I really like this idea. The bulk sits down below the table top once the original screws are replaced.

Thanks for sharing!!

-- Ed "I cut it twice, and the dang thing is still too short."

View DonDA's profile

DonDA

117 posts in 1920 days


#4 posted 08-05-2013 01:07 PM

Innovative and very workable. Enjoy.

-- Don, Saginaw Mi

View 03roadking's profile

03roadking

13 posts in 624 days


#5 posted 08-05-2013 01:25 PM

Thanks for the post! I have been in need of this for a while.

View BBF's profile

BBF

141 posts in 527 days


#6 posted 08-05-2013 01:34 PM

Nice fix.

-- I've never been disappointed buying quality but I have been disappointed buying good enough.

View 7Footer's profile

7Footer

1217 posts in 637 days


#7 posted 08-05-2013 05:27 PM

Favorited! I have a very similar insert on my Hitachi, and after like 5 failed attempts at a ZCI I gave up, but never thought of adhering the wood to the original insert, might be time to try again! Well done sir!

-- Before you criticize someone, you should walk a mile in their shoes. That way, when you criticize them, you're a mile away and you have their shoes." -

View exit116's profile

exit116

114 posts in 480 days


#8 posted 08-05-2013 06:46 PM

thank you for sharing

-- Money: if you do not have fun earning it, have fun spending it, I do not enjoy spending it so I have fun earning it.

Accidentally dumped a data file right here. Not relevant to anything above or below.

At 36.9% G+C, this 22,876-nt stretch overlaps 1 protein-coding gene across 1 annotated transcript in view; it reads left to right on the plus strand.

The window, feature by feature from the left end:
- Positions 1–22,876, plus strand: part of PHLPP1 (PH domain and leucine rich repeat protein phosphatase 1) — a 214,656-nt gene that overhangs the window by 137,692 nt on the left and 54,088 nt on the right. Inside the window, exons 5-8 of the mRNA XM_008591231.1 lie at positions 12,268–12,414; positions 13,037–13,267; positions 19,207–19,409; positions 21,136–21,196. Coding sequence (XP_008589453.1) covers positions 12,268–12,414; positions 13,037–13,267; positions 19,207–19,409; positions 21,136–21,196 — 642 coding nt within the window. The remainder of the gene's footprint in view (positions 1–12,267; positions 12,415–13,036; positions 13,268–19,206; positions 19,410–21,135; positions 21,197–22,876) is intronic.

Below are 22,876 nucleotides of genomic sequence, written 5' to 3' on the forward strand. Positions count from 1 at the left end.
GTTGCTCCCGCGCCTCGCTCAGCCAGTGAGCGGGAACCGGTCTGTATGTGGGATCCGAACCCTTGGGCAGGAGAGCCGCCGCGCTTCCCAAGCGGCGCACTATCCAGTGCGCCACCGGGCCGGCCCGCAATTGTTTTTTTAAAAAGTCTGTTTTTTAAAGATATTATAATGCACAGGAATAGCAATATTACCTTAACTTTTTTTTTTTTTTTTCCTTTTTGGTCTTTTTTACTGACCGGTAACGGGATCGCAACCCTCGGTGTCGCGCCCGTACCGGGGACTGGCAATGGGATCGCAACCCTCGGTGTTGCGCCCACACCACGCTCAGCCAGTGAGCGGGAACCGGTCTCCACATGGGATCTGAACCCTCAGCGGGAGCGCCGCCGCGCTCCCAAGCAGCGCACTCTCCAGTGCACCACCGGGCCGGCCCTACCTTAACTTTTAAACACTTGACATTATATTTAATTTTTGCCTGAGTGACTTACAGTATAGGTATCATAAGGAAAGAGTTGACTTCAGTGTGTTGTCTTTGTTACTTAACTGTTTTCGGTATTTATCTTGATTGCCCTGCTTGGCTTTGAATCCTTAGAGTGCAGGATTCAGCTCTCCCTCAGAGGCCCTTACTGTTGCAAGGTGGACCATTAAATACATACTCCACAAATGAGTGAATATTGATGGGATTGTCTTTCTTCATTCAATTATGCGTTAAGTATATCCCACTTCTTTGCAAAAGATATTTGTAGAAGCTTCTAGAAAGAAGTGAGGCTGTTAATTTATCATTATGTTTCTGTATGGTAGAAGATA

View Oldtool's profile

Oldtool

1846 posts in 879 days


#9 posted 08-05-2013 07:33 PM

Hey guys, thanks for the comments, much appreciated.

I need to make sure those who might try this should know that this will be a dedicated 90 deg. insert. If I were to tilt the blade, this insert must come out, or the blade slot will be recut & no longer a zero clearance device.

As I use this saw only for ripping and crosscuts, I didn’t mind dedicating the factory insert to this application. If I ever have to tilt the blade, I’ll do so with the insert removed, assuming I’ll be mitering long pieces.

FYI

Thanks for looking.

-- "I am a firm believer in the people. If given the truth, they can be depended upon to meet any national crisis. The point is to bring them the real facts." - Abraham Lincoln

View Mauricio's profile

Mauricio

6842 posts in 1840 days


#10 posted 08-05-2013 08:51 PM

Brilliant idea OT! I need to do this to my saw.

-- Mauricio - Woodstock, GA - "Confusion is the Womb of Learning, with utter conviction being it's Tomb" Prof. T.O. Nitsch

View Boatman53's profile

Boatman53

839 posts in 885 days


#11 posted 08-05-2013 10:51 PM

Just remember that with that thick of a plate not to tip the blade for a miter or you will bend a blade before you realize it. A good solution none the less.
Jim

-- Jim, Long Island, NY Ancorayachtservice.com home of the chain leg vise

View Kevin's profile

Kevin

539 posts in 987 days


#12 posted 08-12-2013 06:38 PM

Good solution, I had a table saw with that problem that now belongs to a friend, I’ll pass on your solution to him, he’ll appreciate it.

-- Measure twice, cut once, then rout a whole bunch